I wrote: In the effort to remember my early reading experiences, I instead remember smells of places: the damp of my grandparents house in Clitheroe, the classroom in my primary school, the camper van in Devon. I can’t remember learning to read or write. I was read to a lot as a child, I love my parents for that. Such a variety – Spike Milligan, Lewis Carol poems and songs. Astrid Lindgren, Joan Aitken, Alan Garner. I also recall my younger brother (who had a strong sense of pathos) reciting from the book of Mother Goose Nursery Rhymes, with a forlorn look on his face. Later we went on long camping holidays and we would be read to in the evenings: Ursula Le Guin’s Earthsea Trilogy. Tolkein.These are some of the books I remember. What I know, is that I learned to read with books designed for the purpose: Janet and John; Topsy and Tim; the ladybird books of fairy stories.
I’m not very good at reading words off the page/screen and I’m a horrible speller. I am a pretty good listener though. Recently I signed up to an audio book club – and find I can “read” all sorts of things I had previously struggled to attend to. Last year I “read” Marx’s The Communist Manifesto for the first time, on the treadmill at the gym, and Emma Goldman’s On Anarchy, while driving 3 times a week to a particularly un-free workplace. Moving my body and eyes as I “read” audio books liberates me to make more connections, to comprehend the layers of meaning and tone.
A busy couple of weeks ahead. Here are details of three (imminent) media arts events and a video about Furtherfield…
More than 150 people made drawings to generate a collective vision for a better networked society View images of people…
Reblogged from an original post for the Southbank Centre, in advance of the November 2014 Web We Want Festival about…
Written before the 21st century had really demonstrated its commitment to war and the interests of the 1%. It’s surprising how little the questions have changed.
An American lady travelling to Paris in 1913 – the kind of American lady who will still be travelling to Paris in 2013 – asked Ezra Pound what he thought art was for. Pound replied: “Ask me what a rose bush is for.”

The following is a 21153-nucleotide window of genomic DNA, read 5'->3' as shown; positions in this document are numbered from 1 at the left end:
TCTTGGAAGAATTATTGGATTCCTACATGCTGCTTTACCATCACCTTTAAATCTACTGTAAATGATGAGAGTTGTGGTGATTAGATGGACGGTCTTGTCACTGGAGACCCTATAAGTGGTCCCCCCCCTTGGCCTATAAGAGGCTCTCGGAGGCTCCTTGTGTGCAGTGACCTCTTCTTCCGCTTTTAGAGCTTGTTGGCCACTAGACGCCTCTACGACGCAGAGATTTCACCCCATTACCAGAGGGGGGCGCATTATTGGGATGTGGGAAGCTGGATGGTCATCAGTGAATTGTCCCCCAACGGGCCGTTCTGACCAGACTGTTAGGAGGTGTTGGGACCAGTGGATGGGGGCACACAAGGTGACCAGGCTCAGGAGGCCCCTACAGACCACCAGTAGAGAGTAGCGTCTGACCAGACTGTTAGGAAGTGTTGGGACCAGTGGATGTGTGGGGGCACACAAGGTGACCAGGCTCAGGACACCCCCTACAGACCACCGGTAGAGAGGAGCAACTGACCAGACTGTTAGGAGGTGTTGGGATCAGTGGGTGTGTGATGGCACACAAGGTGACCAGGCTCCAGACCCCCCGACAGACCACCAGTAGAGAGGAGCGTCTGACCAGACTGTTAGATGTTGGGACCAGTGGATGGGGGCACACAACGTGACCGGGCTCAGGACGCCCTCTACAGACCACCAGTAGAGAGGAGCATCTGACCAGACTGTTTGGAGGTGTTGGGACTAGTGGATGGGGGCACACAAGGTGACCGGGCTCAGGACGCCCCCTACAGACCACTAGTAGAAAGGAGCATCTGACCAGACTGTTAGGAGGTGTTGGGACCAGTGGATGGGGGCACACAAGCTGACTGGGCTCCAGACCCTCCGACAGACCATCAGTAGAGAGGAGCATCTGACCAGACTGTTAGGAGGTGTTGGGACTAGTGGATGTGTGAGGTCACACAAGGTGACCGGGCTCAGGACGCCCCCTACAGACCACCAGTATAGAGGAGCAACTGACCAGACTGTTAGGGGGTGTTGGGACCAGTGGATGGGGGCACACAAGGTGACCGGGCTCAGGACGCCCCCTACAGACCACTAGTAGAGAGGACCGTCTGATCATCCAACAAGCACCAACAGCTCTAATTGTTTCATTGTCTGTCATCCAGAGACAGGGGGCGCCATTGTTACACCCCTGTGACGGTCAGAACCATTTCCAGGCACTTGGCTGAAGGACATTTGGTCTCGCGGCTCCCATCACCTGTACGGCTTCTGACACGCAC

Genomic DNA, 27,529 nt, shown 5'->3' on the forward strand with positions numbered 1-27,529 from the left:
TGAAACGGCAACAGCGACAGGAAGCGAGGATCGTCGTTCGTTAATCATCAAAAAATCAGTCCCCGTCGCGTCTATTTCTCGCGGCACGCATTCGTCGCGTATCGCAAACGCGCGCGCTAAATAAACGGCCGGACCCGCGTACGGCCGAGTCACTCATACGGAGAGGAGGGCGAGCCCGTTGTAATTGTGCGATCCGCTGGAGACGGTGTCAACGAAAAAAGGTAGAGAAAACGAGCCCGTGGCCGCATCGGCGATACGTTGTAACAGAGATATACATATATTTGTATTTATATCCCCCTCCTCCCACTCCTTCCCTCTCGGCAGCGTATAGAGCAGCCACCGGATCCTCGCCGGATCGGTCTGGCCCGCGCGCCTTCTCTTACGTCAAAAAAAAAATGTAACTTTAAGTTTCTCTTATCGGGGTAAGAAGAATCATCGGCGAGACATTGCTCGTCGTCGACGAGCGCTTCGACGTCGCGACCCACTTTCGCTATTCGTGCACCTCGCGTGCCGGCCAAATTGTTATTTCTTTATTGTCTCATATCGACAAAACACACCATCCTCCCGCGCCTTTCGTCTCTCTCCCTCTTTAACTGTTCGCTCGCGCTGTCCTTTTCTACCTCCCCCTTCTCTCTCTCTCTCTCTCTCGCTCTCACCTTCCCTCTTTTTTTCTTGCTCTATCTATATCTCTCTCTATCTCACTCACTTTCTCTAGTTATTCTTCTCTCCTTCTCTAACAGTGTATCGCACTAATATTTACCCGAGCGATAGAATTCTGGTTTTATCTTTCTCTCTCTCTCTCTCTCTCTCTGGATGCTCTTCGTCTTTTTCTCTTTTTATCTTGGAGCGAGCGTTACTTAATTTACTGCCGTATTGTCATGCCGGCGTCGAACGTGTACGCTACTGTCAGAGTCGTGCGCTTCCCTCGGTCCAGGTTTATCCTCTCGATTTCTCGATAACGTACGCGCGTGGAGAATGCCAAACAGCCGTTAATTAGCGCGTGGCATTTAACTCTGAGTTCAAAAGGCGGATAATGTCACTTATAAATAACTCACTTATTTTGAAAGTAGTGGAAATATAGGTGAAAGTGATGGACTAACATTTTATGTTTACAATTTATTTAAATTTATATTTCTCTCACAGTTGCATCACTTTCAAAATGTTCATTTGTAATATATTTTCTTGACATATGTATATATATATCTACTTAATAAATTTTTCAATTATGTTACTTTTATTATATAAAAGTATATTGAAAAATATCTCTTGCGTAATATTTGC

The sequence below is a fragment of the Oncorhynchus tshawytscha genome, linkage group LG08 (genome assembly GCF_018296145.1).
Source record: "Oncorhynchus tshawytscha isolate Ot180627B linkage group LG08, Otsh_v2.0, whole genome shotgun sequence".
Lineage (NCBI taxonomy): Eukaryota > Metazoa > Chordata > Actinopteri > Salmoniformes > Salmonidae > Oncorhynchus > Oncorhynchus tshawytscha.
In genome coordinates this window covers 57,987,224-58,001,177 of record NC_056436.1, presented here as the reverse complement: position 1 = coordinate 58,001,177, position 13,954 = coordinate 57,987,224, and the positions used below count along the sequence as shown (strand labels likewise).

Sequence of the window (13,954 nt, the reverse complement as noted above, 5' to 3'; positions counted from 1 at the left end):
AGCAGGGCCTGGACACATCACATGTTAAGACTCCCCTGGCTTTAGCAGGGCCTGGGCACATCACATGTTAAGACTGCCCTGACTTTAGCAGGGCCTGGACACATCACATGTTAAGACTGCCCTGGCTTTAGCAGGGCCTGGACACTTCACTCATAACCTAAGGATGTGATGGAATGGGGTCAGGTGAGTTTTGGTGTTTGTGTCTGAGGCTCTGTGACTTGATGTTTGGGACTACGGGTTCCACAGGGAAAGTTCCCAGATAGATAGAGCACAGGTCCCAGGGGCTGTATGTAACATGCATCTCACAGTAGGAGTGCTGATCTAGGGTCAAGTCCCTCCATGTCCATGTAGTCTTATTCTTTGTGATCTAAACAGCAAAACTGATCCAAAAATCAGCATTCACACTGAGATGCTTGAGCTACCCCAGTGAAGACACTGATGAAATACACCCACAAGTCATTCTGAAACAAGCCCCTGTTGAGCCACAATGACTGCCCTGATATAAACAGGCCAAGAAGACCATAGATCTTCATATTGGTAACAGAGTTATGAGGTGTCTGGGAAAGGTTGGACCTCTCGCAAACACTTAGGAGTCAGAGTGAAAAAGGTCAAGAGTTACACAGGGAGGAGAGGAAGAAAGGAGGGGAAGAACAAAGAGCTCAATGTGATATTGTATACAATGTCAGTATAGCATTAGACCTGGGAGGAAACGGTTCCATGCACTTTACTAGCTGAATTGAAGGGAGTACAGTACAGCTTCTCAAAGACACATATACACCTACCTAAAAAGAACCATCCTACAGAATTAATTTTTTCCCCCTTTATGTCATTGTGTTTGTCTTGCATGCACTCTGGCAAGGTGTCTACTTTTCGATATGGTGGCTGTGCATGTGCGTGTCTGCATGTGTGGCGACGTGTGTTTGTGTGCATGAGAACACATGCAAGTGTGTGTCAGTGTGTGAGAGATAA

Europe was on the edge of war. Do rose bushes matter in a war? What can art do for us now, in the likelihood of another war?
I know there is a sneaking feeling, even among art lovers, that art is a luxury. While pictures, books, music and theatre are not quite handmade luggage or perfume, most people would not admit that art is essential. The endless rows over funding centre on an insecurity about the role of art in society. Nobody doubts that hospitals and schools must be paid for by all of us. Mention art, and the answer seems to be that it should rely on the marketplace; let those who want it pay for it.
Read on http://www.theguardian.com/artanddesign/2002/nov/25/art.artsfeatures1
Train to London – through Westcliff
A golden bright morning
I remember I can make a decision
…decisions and the way we make them…
I remember because I have made this decision before
I can’t remember how well it stuck before
it is a choice
it requires me to let go a little of stories, reasons, anxieties, rightness, justification
in order to travel the beam of light, the golden current
life invites me
my 16 bits of consciousness are too narrow to carry counter conversations
the still waters
the coordinated flights of flocks of birds across the sands
the man in the seat in front from a victorian gothic novel
it’s not only to attend to the gold, to the feelings of elation but also to just what is
I have to write my public statement for the Web We Want
I am terrified
by the responsibility
that I will speak from the wrong part of myself with strangulated voice
rather than in polyphonic mode
there are oddnesses
to invite people to join me is to invite people to invest their energy and time in something for me
What is the story of the making of the web
is it the making of Babylon (for which we will all be punished)
where in mythology are there stories of collective endeavour that turn out well?